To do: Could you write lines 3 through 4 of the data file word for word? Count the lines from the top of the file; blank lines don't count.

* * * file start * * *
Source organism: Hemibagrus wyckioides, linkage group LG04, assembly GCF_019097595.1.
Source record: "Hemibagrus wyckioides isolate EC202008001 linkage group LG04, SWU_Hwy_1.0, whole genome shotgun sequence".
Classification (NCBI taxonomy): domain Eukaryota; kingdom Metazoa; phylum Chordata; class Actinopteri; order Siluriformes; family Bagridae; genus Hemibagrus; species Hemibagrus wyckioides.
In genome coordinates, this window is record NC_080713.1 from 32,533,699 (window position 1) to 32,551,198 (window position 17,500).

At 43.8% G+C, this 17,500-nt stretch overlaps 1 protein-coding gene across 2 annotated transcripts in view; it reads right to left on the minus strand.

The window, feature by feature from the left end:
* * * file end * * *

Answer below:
Classification (NCBI taxonomy): domain Eukaryota; kingdom Metazoa; phylum Chordata; class Actinopteri; order Siluriformes; family Bagridae; genus Hemibagrus; species Hemibagrus wyckioides.
In genome coordinates, this window is record NC_080713.1 from 32,533,699 (window position 1) to 32,551,198 (window position 17,500).